Sometimes the characterization of the unborn is overtly hostile. I heard one pro-choice advocate refer to unwanted pregnancy as a “venereal disease” and abortion as the “cure.” Abortion-rights advocates have referred to unborn babies as debris,  garbage, and refuse  to justify abortion. Holocaust scholar Raul Hilberg argues that the key to the widespread destruction of the Jewish people was the use of degrading terminology such as “useless eaters” and “garbage,” which blinded society to the fact that real people were being killed. 
The newly fertilized egg contains a staggering amount of genetic information, sufficient to control the individual’s growth and development for an entire lifetime. A single thread of DNA from a human cell contains information equivalent to a library of one thousand volumes, or six hundred thousand printed pages with five hundred words on a page. The genetic information stored in the new individual at conception is the equivalent of fifty times the amount of information contained in the Encyclopedia Britannica. 
Prior to the earliest abortions, the unborn already has every body part she will ever have.
At eighteen days after conception the heart is forming, and the eyes start to develop. By twenty-one days the heart is not only beating, but pumping blood throughout the body. By twenty-eight days the unborn has budding arms and legs. By thirty days she has multiplied in size ten thousand times. She has a brain and blood flows through her veins.
By thirty-five days, mouth, ears, and nose are taking shape. At forty days the preborn child’s brain waves can be recorded. The child’s heartbeat, which began three weeks earlier, can already be detected by an ultrasonic stethoscope. By forty-two days the skeleton is formed, and the brain is controlling the movement of muscles and organs. The unborn reflexively responds to stimulus and may already be capable of feeling pain. This is before the earliest abortions take place.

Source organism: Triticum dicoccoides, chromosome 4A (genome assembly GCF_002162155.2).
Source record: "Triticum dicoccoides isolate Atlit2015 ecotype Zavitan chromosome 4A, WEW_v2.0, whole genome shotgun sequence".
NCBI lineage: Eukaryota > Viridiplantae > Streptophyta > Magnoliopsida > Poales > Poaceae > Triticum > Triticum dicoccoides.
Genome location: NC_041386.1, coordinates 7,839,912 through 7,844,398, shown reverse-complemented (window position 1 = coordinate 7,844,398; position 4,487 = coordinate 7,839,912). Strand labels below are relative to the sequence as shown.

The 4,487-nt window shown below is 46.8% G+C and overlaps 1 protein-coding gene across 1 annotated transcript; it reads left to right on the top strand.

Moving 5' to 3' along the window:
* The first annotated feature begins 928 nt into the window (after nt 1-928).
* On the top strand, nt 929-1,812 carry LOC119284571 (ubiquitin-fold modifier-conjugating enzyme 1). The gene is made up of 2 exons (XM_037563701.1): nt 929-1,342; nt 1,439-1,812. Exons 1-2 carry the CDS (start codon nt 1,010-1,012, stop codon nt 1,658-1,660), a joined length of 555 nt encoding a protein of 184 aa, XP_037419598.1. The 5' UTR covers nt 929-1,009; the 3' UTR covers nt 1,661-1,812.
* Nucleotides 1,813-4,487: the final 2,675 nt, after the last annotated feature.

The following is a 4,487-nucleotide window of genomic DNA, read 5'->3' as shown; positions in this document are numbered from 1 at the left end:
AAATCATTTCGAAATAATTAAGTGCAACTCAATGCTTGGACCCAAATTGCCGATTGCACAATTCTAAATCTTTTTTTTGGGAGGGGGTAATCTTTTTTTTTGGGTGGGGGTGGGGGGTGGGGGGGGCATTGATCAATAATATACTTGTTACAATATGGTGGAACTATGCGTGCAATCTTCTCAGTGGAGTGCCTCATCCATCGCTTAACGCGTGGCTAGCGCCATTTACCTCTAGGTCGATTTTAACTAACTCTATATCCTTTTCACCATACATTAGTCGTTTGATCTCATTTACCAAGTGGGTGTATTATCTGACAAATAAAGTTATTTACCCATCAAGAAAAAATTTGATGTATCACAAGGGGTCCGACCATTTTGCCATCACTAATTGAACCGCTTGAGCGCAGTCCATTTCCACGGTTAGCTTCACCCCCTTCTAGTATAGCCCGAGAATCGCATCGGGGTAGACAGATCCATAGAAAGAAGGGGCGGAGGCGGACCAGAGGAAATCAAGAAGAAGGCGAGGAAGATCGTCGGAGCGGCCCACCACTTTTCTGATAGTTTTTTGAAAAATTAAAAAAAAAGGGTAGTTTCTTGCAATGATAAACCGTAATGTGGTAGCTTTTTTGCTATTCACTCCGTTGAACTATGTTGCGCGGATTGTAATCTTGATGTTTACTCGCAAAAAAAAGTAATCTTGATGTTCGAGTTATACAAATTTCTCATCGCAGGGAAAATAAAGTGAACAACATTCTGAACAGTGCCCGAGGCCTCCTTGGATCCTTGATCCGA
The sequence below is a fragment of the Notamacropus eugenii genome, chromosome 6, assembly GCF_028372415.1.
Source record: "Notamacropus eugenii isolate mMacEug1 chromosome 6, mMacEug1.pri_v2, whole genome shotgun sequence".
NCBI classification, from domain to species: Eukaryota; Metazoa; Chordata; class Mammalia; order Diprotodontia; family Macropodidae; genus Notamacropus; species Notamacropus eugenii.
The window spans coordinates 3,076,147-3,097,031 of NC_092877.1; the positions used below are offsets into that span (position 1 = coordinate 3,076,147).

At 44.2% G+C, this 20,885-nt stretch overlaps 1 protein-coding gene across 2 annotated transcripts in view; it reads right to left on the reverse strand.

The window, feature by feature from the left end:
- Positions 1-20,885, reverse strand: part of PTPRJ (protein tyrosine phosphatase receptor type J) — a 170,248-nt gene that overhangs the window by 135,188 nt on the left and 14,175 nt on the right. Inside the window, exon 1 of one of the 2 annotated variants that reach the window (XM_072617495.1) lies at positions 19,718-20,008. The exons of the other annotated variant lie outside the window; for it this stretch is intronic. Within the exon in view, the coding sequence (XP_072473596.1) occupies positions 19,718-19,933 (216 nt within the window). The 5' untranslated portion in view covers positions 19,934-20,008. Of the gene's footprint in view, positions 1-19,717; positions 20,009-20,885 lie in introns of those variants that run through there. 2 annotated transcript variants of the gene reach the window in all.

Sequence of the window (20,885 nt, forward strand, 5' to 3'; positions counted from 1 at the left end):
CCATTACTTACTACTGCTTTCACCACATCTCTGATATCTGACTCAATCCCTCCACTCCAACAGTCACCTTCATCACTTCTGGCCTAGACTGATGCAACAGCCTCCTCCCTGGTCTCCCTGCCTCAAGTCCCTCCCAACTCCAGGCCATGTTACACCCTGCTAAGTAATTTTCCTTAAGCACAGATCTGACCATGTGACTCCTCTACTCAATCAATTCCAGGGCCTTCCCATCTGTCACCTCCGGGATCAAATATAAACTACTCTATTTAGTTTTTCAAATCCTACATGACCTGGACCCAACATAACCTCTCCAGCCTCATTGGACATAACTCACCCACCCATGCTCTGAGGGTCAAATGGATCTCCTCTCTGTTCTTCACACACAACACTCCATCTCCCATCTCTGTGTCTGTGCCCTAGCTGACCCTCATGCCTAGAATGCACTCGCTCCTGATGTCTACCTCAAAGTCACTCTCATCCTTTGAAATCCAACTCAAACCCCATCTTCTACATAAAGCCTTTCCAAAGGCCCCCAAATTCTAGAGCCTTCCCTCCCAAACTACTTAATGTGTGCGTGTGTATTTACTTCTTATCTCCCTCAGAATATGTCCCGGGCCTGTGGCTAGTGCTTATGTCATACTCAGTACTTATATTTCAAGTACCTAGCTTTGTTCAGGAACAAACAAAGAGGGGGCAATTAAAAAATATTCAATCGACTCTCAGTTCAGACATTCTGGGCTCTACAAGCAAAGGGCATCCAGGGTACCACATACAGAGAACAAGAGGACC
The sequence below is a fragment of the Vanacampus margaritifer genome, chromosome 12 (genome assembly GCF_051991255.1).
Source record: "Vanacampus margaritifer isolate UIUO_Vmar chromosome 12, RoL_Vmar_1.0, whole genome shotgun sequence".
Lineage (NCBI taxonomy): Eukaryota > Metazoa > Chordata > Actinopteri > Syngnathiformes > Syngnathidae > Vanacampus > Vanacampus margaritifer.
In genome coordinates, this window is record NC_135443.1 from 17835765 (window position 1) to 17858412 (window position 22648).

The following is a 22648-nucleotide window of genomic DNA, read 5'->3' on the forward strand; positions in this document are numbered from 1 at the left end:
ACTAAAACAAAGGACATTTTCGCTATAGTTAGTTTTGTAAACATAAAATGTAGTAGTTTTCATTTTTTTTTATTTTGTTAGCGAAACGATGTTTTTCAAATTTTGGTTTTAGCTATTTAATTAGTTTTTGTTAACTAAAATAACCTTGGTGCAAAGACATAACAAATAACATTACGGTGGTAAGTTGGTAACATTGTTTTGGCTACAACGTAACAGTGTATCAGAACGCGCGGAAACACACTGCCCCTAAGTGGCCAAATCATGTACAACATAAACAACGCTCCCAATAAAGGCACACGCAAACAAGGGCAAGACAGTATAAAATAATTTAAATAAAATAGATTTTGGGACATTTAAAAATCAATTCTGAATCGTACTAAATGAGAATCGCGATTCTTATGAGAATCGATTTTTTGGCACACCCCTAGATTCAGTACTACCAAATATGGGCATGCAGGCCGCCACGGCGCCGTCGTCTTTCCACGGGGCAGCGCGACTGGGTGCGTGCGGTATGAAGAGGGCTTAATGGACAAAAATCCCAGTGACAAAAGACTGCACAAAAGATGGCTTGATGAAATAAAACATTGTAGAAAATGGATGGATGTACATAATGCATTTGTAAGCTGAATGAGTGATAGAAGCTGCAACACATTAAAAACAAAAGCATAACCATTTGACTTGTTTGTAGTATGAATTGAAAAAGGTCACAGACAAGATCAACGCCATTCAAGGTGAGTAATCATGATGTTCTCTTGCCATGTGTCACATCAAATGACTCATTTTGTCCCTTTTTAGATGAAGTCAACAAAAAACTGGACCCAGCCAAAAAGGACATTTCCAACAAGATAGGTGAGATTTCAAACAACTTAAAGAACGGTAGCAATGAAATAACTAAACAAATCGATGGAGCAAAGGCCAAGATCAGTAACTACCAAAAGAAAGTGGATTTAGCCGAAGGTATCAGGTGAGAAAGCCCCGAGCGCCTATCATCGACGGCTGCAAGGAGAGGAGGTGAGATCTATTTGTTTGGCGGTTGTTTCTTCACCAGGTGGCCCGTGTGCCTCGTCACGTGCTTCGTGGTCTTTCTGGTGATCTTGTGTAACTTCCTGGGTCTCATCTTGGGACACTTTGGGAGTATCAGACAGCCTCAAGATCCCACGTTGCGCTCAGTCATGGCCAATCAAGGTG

Famous intrauterine photographer Lennart Nilsson is best known for his photo essays in Life magazine and his bestselling book A Child Is Born. In his “Drama of Life Before Birth,” he says this of unborn at forty-five days after conception (this is just six-and-a-half weeks, when many women don’t yet know they are pregnant): “Though the embryo now weighs only 1/30 of an ounce, it has all the internal organs of the adult in various stages of development. It already has a little mouth with lips, an early tongue and buds for 20 milk teeth. Its sex and reproductive organs have begun to sprout.” 
By eight weeks hands and feet are almost perfectly formed, and fingerprints are developing. Already, “Mother’s movements stimulate the fetus’s balance and motion detectors.”  By nine weeks a child will bend fingers around an object placed in the palm. Fingernails are forming, and the child is sucking his thumb. The nine-week baby has “already perfected a somersault, backflip and scissor kick.” 
By ten weeks the child squints, swallows, and frowns. By eleven weeks he urinates, makes a wide variety of facial expressions, and even smiles. By twelve weeks the child is kicking, turning his feet, curling and fanning his toes, making a fist, moving thumbs, bending wrists, and opening his mouth. 
All this happens in the first trimester, the first three months of life. In the remaining six months in the womb nothing new develops or begins functioning. The child only grows and matures.
Even in the earliest surgical abortions, the unborn child is clearly human in appearance.
The biggest disadvantage to the preborn child is that there is no window to the womb. His fate is in the hands of those who cannot see him. There are technologies, however, that have allowed us for almost thirty years to see into the womb. Both still and moving pictures show the startlingly clear humanity of the preborn.
Watching obviously human unborn children through ultrasound convinced abortionist Bernard Nathanson that for years he had, unwittingly, been killing human beings.  A liberal Ivy League professor and his wife changed their minds on this issue when a sonogram of their amniocentesis showed their unborn child grabbing hold of the needle.